October 1, 2010


by A.J. Cronin
160 pages, Birlinn

Review by Hereward L. M. Proops

Sometimes I wonder if my wife actually understands me. Though I appreciated the gesture, the gift of Dr Finlay's Casebook came as somewhat of a surprise. I'd never expressed any interest in reading the works of A.J. Cronin. Nor had I hinted that I was interested in reading about a small medical practice in the Scottish Highlands during the 1920s. Indeed, the only reason I could think of for her purchase was that this book had a similar name to that of my own (The Casebook of Edmund Forrester, available to buy from Lulu.com for a very reasonable £2). Those who have read my efforts will know that I write tales of supernatural mystery and action in an effort to recapture the spirit of the pulps and penny dreadfuls. A.J. Cronin's sedate tales of the trials and tribulations of a dashing young country doctor are about as far away from my own stories as it is possible to get.

It was with a considerable sense of foreboding that I picked up the book and began to read. The speed at which I completed the collection is testament to Cronin's skill as a writer. Did I identify with the world he portrayed? Not really, but it is described so well and brought to life with such deft touches of humour and pathos that it is impossible not to be swept up in the flow of it. Did I like the central character of Doctor Finlay? No. I found him a smug, self-righteous git whose utter inability to maintain any semblance of a relationship with a member of the opposite sex smacks of the worst kind of bedside manner. His persistent rejection of female companionship is only matched by his lovesick self-pity when he finally becomes aware of his true feelings. A pillar of the community, popular with virtually all the inhabitants of Tannochbrae and staggeringly generous (when he finds himself in possession of a fine house next to his practice, he gives it to the local hospital as a rest-home for crippled children), Finlay is such an all-round nice guy he makes you want to puke blood.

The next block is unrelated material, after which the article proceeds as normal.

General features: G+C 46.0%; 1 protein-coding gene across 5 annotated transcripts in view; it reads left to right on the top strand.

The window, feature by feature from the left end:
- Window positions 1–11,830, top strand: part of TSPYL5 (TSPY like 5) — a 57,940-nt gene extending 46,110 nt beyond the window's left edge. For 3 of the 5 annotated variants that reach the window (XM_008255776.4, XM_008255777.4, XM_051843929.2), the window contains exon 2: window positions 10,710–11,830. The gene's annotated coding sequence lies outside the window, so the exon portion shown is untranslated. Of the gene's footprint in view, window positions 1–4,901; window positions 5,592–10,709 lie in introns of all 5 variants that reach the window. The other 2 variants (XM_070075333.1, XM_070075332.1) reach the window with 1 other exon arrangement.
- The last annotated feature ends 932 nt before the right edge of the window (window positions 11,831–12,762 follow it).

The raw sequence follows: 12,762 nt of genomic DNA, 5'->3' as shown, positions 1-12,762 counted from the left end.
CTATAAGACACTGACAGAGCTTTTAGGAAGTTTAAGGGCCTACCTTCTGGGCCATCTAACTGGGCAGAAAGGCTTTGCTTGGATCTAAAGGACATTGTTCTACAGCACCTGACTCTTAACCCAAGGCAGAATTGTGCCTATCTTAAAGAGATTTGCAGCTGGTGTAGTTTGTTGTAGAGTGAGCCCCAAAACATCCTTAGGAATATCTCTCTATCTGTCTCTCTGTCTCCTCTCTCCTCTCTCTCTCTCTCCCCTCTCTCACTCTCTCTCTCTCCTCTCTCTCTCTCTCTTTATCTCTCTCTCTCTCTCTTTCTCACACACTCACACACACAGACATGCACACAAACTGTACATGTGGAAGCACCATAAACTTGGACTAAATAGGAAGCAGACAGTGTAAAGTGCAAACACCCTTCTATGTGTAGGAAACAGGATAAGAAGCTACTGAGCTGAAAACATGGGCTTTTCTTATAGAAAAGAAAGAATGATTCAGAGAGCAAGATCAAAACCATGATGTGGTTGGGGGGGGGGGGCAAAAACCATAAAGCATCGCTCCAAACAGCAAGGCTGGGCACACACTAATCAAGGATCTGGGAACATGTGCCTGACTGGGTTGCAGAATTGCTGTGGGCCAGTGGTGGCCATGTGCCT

Fortunately, the straight-laced Finlay is surrounded by a cast of eccentric, colourful and very believable characters. There's the elderly spinsters who have a minor disagreement, agree never to speak to one another again and proceed to communicate via hand-written notes for the next fifteen years. There's a wonderful tale involving a hen-pecked husband who feigns amnesia in order to have a week away from his nagging wife. Finlay's colleague, the elderly Doctor Cameron, is prone to shirk his responsibilities and allow the saintly young doctor to shoulder the burden of the practice. The two doctors employ an irascible housekeeper called Janet whose sharp tongue and variable culinary skills provide many of the collection's comic moments.

The book actually comprises of two collections, “Doctor Finlay of Tannochbrae” (1978) and “Adventures of a Black Bag” (1943). Strangely, the two collections seem to have been printed out of sequence (the events in “Adventures” appear to take place before those of “Tannochbrae”). This is a minor issue but one that publisher Birlinn ought to have been aware of.

Cronin's writing is delightful – as touching as it is amusing. Though the stories do not provide many significant belly-laughs, they will leave the reader with a pleasantly warm feeling inside. The collection harks back to a simpler time but never portrays the past through rose-tinted spectacles. The simplicity of Cronin's style masks the fact that the writer possessed the rare talent of being able to capture all the strange and wonderful quirks of human nature.

Despite my initial misgivings, I found Dr Finlay's Casebook to be a thoroughly enjoyable read. Perhaps my wife knows me better than I know myself.

Hereward L. M. Proops

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